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Crown Pattern - Is this bullish or bearish?

Crown patterns often occur toward the end of powerful market rallies or sharp market declines, signaling a potential trend change.


A series of multiple spikes or zigzags, resembling a King crown, occurs in a relatively short timeframe before emerging from the channel. The spikes tend to correspond to Fibonacci ratios in relationship to prior swings.


A Crown pattern can develop in all markets and under various time frames. Crown patterns can be bullish or bearish. The emergence of the pattern can help astute and disciplined traders gauge the next directional trend.


However, traders should wait for the confirmation or completion of the pattern before entering into a trade.


Crown patterns are often mistaken for Head and Shoulder patterns. Unlike the more famous reversal pattern, Crown patterns typically follow a few Fibonacci-based rules.


In a bearish Crown trading setup, the short trade is initiated just below the low of the recent swing low and the stop above the recent swing high. If the market rally leads to a move above the high, the bearish Crown pattern has failed, and the trader should close the short position.


In a bullish Crown trading setup, the long trade is initiated just above the high of the recent swing high and the stop below the swing low. Below the low warns that the bullish Crown pattern has failed, and the trader should sell the position.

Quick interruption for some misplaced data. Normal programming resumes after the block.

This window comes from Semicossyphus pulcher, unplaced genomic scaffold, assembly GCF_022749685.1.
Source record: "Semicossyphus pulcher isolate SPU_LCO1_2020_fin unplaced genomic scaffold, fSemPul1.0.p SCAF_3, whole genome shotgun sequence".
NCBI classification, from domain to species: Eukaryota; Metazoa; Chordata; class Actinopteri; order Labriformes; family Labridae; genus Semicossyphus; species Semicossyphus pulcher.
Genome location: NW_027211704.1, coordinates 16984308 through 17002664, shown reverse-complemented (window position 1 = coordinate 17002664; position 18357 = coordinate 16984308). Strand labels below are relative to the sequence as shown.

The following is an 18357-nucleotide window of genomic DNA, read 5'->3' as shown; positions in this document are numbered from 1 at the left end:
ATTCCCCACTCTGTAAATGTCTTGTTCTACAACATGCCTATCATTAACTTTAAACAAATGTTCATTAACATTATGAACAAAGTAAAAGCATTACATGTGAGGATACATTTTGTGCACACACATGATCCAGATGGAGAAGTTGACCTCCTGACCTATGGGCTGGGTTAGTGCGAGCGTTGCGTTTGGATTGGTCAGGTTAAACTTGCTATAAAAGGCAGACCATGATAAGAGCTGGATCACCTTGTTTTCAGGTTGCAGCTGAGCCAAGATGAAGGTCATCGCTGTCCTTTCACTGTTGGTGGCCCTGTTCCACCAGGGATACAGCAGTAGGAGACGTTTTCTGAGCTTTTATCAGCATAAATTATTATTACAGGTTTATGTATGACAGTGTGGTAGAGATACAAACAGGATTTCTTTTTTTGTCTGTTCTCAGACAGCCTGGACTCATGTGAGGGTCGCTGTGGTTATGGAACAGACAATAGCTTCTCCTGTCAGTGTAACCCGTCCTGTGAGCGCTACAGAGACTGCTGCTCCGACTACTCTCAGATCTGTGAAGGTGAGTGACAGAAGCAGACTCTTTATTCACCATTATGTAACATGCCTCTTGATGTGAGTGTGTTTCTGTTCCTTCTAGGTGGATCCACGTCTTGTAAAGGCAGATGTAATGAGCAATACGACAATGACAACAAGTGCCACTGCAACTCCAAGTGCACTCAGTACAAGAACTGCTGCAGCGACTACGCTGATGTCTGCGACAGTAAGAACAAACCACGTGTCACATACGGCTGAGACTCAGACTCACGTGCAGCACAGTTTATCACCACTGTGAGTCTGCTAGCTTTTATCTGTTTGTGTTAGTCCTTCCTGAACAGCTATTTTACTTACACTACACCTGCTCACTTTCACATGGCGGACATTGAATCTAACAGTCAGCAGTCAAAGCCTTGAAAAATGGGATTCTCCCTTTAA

Price objectives or taking profits occur at major swing lows for the bearish Crown patterns and at major swing highs for the bullish Crown patterns.


The recent market action in the past seven (7) trading days, with three up days and four down days, sets up the potential for a Crown pattern or the King’s Crown formation.


Although a significant price reversal is imminent, the market remains conflicted if this is a bullish or bearish Crown pattern.


The general rules of a bullish Crown formation: (1) Price is in a downtrend via a series of lower highs and lower lows. (2) Price breaks out a downtrend and sets a new high. (3) Price retraces to pivotal resistance, typically a Fibonacci retracement of 38.2%, 50%, or 61.8%. (4) Price suddenly spikes, making higher highs and higher lows.


The general rules of a bearish Crown formation: (1) Price is in an uptrend via higher highs and higher lows. (2) Price breaks the uptrend and sets a new low. (3) Price retraces to critical support, typically a Fibonacci retracement of 38.2%, 50%, or 61.8%. (4) Price suddenly spikes, making lower highs and lower lows.


Traders should closely monitor the following levels to determine if this is a bullish or bearish Crown pattern.


Above 4,385.46-4,393.57 (Oct 2023 highs) and preferably above 4,401-4,428 (9/21/23 gap-down and the Sept 2023 downtrend) confirms a breakout and renders an SPX trading target to 4,541.25 (9/1/23 negative outside day high) and above 4,607.07 (7/27/23 reaction high).


Below 4,303.85-4,311.97 (10/13 and 10/18/23 lows) warns of a decline to 4,229 (200-day ma) and below 4,216.5-4,219.5 (Oct 2023 lows). A breakdown below 4,216.5-4,219.5 and 4,195.44 (Oct 2023 lows and May 2023 breakout) reaffirms the continuation of the Jul-present correction and downside risks to 4,048-4,049 (Apr/May 2023 lows and Jun 2023 head/shoulders top breakdown target).


Source: Chart courtesy of StockCharts.com

Source: Chart courtesy of StockCharts.com

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